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In this publicity photo for the movie, the dark brown suit looks almost reddish brown next to the brick church.

 

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I'm not sure if I prefer the pink felt hat or larger red picture hat she wore...

And finally, here’s

 The Fabulous Orange 1950s Dress!

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This is my favorite of all Jean Peter's dresses! I love the color, fit, and styling.

 

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This fabulous orange-red 1950s dress has a beautifully fitted bodice with a "dicky" style blouse and turn-back cuffs. The bow is really the best part, though!

 

This very dress worn by Jean Peters lived for years in Debbie Reynold’s world-renowned costume collection.  When the time came in 2011 for the collection to be dismantled, the auction listing for this item read:

“Tangerine wool day dress with matching belt, worn by Peters as Catherine Wood Marshall in the 1955 drama A Man Called Peter. In fine condition, with a studio costume tag on the inside reading “A-736-17 Jean Peters”. This costume is from the prestigious collection of Debbie Reynolds and is accompanied by a certificate of authenticity signed by Debbie Reynolds and Darren Julien of Julien Entertainment. Proceeds from this sale go to benefit The Debbie Reynolds Hollywood Motion Picture Museum.
About The Film: In 1955, “A Man Called Peter” was presented by Twentieth Century Fox. This biopic was about the life of Peter Marshall, a Scottish clergyman, who became chaplain to the US Senate. Jean Peters and Richard Todd were cast in the lead roles of this movie. Harold Lipstein was nominated for an Academy Award.”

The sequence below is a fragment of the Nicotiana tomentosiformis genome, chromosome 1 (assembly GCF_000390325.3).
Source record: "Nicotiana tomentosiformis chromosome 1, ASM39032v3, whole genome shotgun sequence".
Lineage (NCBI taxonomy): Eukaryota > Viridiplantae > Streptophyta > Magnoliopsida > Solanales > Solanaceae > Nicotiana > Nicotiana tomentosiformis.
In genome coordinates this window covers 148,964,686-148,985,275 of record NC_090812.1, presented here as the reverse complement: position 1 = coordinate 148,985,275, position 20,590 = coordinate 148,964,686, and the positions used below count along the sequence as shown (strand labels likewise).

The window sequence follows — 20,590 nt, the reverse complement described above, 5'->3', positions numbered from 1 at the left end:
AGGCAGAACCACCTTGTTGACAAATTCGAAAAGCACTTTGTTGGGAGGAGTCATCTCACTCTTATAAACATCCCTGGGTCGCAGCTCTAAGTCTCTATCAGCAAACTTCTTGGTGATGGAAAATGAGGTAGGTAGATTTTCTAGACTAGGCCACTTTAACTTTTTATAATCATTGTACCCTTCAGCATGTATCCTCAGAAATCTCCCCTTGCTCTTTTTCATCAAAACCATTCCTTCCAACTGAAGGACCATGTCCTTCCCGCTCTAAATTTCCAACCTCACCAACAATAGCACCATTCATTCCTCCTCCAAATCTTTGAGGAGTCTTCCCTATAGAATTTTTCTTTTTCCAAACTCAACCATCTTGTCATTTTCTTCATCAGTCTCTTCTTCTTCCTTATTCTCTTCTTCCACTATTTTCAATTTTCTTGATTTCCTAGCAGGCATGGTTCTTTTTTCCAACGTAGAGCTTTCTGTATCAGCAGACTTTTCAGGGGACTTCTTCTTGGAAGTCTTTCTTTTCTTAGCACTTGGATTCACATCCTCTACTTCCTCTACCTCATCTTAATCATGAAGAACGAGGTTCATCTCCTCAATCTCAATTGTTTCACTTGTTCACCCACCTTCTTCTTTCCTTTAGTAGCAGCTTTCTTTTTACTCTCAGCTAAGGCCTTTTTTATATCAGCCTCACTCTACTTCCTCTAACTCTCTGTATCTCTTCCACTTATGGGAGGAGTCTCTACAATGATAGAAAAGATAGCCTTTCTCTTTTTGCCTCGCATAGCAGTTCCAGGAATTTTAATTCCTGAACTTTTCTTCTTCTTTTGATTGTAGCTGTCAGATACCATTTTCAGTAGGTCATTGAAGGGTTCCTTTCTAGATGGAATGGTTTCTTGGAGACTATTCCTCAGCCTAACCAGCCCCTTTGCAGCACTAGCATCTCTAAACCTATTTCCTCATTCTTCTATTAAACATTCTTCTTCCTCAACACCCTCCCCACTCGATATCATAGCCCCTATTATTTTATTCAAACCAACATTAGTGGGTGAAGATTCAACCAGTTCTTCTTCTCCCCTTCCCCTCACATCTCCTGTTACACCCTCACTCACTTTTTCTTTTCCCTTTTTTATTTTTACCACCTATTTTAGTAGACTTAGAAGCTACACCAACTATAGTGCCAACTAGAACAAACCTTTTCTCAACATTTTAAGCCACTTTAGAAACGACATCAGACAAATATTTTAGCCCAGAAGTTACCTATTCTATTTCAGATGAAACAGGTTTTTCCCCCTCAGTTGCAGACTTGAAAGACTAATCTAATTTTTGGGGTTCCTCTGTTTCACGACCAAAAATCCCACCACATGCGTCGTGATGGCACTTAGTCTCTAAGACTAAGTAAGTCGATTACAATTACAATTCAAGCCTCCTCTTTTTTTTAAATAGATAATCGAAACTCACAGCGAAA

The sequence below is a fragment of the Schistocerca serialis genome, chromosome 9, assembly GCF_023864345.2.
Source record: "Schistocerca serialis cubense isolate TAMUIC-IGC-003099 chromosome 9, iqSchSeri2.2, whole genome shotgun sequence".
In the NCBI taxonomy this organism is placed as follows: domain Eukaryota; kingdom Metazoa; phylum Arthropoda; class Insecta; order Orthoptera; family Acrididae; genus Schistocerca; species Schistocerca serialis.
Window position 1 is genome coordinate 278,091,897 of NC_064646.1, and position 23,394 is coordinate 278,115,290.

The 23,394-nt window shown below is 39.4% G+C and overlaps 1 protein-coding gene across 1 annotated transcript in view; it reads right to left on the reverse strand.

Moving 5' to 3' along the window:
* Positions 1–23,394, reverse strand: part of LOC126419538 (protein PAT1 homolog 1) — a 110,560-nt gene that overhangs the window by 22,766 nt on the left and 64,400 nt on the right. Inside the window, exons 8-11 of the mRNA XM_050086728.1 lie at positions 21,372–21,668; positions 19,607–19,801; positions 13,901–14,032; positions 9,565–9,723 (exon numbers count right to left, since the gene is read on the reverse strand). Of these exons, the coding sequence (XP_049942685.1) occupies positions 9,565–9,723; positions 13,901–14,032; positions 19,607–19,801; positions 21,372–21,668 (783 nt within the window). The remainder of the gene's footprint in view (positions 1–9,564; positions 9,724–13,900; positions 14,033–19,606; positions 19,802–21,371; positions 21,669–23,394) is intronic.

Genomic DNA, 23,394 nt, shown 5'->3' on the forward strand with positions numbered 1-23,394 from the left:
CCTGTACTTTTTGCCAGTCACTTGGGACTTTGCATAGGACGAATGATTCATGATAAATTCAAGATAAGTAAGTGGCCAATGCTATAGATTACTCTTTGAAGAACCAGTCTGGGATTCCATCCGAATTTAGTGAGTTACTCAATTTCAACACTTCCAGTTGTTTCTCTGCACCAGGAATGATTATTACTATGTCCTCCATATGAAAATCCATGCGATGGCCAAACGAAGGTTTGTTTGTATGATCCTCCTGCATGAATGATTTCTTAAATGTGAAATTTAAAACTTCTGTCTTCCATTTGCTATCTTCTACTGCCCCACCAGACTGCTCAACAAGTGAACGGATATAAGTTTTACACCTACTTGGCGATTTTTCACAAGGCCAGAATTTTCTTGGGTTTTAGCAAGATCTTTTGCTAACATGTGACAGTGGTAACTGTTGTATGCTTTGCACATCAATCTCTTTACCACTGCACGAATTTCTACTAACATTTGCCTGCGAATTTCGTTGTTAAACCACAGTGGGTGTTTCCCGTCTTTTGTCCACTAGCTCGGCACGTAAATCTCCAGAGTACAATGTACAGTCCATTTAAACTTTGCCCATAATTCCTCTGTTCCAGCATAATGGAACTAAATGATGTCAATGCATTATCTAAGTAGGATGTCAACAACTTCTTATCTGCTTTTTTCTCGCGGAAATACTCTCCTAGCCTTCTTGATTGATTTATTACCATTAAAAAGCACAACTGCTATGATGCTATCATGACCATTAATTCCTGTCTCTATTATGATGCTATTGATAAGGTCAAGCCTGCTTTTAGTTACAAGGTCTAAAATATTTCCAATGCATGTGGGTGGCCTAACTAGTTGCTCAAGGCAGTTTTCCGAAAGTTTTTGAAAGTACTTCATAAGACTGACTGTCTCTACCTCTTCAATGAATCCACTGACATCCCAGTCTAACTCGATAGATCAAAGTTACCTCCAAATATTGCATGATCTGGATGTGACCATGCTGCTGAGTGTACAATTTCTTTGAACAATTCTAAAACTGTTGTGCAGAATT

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I was elated when I found what the dress looks like now.

 

And here’s a photo of how the dress looked in 2011!  If you compare the before and after pictures at all, you will certainly notice that Jean Peters wore the dress with a wide vinyl belt which must have been a good three inches wide.  When the dress was sold, however, the original belt did not accompany it and was replaced by a much narrower self-fabric belt.  So the question remains, “Is the narrow belt from the Reynold’s collection a later replacement, or was this original to the movie costume but not used for the location shooting?”  We may never know the answer, but I’m sure that at some point I will be recreating this dress! 

This red 1950s dress is my personal favorite of all the Catherine Marshall dresses, but I’d love to hear what everyone’s favorites are!  Does anyone prefer the straight, tailored suits, or do the full-skirted dresses win?  If I were to recreate one dress from the movie, which one do you think it should be?

Okay, now here’s a quiz to see how well you were paying attention:

Excepting the church suits and the nightgown, what three fashion details do all Jean Peter’s dresses have in common?  (The ones I’m thinking of do not include buttons or darts, nor skirt length.)

I’m tempted to type what my observations of the obvious fashion similarities, but I’m sure a lot of you will notice it as well. 

I’d love to hear your thoughts!

Happy sewing,

Katrina

P.S.   All movie stills from A Man Called Peter are copyright Twentieth Century Fox.  Edelweiss Patterns does not claim ownership of any of the images and makes no profit from their use on this blog.